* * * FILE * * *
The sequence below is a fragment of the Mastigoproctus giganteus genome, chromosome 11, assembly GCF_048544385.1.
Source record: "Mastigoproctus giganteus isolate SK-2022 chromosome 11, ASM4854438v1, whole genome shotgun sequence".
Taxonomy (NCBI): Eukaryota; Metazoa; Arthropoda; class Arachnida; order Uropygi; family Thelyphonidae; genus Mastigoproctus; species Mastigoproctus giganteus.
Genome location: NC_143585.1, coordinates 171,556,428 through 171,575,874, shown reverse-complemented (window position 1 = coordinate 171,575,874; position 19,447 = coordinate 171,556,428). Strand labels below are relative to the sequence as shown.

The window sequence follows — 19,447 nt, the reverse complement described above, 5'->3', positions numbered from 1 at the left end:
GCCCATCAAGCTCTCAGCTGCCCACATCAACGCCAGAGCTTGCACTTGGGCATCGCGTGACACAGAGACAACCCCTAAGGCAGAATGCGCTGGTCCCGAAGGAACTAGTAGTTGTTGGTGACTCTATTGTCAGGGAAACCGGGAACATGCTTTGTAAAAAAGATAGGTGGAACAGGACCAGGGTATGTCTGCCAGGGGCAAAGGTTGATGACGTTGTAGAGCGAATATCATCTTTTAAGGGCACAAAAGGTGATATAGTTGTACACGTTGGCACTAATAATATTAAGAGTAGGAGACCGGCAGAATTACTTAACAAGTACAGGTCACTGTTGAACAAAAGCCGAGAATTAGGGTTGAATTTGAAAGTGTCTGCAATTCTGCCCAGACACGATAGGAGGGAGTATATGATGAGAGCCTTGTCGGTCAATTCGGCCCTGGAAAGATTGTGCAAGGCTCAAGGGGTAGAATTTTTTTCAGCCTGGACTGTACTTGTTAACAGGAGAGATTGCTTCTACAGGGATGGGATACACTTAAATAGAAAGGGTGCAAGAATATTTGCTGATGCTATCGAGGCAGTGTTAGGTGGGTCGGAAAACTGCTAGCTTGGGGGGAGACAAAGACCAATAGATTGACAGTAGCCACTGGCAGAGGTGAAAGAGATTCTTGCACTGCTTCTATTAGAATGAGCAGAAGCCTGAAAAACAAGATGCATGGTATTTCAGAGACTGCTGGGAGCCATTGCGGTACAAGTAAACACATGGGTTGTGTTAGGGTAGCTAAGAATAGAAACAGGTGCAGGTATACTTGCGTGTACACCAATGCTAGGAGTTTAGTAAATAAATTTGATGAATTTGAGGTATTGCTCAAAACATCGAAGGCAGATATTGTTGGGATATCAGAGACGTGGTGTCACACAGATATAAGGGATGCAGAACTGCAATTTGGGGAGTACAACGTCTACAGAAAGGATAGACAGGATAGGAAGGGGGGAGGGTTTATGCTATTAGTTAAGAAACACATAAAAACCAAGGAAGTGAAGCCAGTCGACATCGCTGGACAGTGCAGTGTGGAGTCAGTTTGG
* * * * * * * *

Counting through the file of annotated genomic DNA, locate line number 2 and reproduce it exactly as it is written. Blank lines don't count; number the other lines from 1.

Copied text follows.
Source record: "Mastigoproctus giganteus isolate SK-2022 chromosome 11, ASM4854438v1, whole genome shotgun sequence".